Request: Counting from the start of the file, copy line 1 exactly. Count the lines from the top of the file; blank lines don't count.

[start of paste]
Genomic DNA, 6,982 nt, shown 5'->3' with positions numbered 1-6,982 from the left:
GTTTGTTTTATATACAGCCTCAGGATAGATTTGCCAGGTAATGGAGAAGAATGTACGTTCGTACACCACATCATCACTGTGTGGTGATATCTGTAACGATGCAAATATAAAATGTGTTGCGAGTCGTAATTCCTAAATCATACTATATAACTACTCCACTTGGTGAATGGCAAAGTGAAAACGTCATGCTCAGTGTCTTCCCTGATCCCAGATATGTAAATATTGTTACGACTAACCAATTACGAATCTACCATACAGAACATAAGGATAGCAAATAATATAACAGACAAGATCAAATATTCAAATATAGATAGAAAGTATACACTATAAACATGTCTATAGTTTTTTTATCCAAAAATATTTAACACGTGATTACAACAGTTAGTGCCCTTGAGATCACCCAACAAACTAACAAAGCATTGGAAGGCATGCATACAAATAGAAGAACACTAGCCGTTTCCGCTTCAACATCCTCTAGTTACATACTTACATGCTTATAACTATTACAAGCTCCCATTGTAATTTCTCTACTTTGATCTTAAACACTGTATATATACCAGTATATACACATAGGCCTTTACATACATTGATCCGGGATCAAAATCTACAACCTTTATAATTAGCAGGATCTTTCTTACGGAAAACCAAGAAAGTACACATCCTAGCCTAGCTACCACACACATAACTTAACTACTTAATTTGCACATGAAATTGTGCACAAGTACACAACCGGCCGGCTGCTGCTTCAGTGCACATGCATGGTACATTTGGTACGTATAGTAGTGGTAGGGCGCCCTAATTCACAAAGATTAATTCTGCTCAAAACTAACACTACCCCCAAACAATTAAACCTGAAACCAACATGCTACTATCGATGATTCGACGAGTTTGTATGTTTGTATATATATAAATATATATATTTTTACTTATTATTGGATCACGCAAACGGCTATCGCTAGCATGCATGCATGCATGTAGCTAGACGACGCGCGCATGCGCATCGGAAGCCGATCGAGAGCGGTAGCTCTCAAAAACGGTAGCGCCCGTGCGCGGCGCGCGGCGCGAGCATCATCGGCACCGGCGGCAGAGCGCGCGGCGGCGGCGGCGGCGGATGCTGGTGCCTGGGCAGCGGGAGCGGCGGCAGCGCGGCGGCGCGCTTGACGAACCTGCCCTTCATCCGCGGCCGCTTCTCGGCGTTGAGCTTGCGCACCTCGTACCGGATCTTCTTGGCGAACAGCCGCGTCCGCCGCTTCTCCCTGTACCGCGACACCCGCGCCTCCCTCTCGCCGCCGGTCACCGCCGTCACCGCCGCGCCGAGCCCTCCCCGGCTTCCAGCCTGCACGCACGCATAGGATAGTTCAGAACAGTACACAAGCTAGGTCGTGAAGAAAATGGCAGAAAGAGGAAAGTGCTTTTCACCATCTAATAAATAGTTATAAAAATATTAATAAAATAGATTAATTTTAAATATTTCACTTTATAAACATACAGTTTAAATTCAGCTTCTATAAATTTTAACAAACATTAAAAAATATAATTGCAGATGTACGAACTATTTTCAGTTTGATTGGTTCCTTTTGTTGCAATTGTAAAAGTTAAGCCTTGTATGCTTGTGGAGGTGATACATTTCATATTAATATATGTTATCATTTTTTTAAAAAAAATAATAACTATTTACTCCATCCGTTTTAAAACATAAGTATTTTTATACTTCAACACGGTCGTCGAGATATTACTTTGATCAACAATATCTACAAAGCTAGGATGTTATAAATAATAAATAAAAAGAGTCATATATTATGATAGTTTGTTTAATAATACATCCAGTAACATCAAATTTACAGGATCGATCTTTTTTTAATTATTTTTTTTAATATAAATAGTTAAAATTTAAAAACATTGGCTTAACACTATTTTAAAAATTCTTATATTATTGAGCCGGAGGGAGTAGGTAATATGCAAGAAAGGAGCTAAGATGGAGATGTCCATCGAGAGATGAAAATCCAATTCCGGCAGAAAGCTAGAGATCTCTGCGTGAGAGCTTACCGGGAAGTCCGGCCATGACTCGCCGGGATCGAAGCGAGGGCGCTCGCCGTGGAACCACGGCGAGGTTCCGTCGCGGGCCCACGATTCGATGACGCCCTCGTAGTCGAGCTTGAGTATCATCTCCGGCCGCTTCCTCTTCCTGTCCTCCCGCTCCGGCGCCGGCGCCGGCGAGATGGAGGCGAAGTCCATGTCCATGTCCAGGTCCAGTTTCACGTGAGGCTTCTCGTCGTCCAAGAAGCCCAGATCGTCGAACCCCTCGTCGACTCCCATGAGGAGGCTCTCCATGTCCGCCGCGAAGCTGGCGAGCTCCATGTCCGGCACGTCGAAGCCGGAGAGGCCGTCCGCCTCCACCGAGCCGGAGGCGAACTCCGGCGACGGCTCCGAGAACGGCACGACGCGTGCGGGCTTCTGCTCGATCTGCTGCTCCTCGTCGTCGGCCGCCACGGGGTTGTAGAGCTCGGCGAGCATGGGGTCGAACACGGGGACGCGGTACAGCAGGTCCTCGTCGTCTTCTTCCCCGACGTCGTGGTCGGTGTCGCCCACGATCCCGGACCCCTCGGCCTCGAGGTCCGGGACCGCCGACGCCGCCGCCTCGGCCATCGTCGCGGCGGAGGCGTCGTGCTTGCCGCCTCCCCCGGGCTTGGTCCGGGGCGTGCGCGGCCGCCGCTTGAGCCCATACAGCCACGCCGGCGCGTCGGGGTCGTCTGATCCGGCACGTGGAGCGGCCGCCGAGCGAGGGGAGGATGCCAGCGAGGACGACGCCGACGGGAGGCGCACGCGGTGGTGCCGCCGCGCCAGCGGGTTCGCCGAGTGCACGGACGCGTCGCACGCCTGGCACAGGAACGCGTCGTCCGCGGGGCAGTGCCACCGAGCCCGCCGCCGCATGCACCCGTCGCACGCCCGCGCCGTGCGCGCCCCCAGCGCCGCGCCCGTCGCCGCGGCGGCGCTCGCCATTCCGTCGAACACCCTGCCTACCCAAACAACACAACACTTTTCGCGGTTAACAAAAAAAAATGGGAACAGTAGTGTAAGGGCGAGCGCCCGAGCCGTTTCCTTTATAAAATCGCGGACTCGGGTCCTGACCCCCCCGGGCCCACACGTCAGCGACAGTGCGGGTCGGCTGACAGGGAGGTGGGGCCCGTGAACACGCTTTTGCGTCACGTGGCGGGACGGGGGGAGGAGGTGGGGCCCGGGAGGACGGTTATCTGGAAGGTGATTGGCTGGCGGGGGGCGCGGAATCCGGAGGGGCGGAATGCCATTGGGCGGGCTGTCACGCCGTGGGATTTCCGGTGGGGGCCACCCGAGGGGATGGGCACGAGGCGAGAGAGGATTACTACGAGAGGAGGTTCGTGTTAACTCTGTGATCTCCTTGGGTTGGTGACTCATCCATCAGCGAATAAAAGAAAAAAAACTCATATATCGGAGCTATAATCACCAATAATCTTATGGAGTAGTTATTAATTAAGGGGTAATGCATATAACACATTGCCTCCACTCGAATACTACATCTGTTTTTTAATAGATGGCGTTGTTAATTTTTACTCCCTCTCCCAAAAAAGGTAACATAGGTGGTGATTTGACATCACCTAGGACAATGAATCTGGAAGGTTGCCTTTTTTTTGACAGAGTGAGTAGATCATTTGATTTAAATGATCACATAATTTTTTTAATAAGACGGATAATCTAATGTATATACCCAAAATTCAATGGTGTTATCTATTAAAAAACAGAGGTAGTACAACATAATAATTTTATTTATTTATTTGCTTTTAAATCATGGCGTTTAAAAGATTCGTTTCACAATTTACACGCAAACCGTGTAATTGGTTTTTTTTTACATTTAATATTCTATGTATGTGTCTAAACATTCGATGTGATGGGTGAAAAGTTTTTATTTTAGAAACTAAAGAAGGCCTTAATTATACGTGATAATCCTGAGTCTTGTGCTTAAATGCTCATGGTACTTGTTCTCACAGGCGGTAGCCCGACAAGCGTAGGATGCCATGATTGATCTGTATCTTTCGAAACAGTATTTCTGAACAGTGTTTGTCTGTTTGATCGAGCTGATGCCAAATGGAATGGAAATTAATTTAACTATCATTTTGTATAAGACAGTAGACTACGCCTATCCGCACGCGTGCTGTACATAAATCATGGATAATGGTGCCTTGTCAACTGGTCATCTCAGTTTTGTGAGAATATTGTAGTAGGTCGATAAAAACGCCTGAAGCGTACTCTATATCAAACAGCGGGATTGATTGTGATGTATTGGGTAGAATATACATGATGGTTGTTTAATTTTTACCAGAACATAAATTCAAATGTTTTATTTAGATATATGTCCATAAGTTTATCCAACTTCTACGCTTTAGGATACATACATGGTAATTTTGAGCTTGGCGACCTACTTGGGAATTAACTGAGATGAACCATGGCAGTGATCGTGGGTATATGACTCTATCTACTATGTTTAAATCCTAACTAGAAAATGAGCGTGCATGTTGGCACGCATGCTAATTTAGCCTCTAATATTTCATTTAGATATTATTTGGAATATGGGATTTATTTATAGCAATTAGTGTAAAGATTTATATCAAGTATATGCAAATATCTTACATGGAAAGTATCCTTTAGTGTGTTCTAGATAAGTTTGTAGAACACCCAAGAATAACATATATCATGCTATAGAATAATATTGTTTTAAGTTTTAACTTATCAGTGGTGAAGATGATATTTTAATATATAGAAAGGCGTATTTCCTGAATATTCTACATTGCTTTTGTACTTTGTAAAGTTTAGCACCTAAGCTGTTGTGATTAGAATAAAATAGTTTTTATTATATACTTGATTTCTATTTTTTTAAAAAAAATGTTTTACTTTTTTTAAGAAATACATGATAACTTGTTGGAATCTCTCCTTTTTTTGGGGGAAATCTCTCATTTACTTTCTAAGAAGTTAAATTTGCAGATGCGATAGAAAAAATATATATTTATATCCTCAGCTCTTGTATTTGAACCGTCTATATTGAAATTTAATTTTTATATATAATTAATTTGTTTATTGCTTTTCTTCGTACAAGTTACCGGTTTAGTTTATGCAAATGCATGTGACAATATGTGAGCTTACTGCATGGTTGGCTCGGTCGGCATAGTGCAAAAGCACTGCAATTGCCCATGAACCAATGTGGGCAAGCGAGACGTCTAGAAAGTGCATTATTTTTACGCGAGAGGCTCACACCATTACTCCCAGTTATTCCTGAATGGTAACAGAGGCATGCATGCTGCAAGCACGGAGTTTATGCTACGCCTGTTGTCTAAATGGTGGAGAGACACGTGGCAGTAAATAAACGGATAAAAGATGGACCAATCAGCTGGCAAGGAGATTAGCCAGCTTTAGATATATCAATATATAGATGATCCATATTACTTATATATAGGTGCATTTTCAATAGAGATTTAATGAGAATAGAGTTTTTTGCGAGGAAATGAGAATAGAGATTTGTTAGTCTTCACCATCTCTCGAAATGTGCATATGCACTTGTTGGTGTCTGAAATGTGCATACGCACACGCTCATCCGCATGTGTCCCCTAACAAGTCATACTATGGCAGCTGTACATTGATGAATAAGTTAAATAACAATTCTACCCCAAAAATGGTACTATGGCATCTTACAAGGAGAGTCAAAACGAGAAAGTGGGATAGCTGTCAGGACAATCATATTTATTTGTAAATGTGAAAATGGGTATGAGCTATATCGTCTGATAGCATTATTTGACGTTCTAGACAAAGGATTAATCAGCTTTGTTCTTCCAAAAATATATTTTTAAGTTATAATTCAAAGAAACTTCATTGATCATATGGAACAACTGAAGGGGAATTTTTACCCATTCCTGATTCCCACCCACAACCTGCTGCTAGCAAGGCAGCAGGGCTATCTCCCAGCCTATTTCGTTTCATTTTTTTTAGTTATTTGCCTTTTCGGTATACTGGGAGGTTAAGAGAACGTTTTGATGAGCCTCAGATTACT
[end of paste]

Genomic DNA, 6,982 nt, shown 5'->3' with positions numbered 1-6,982 from the left: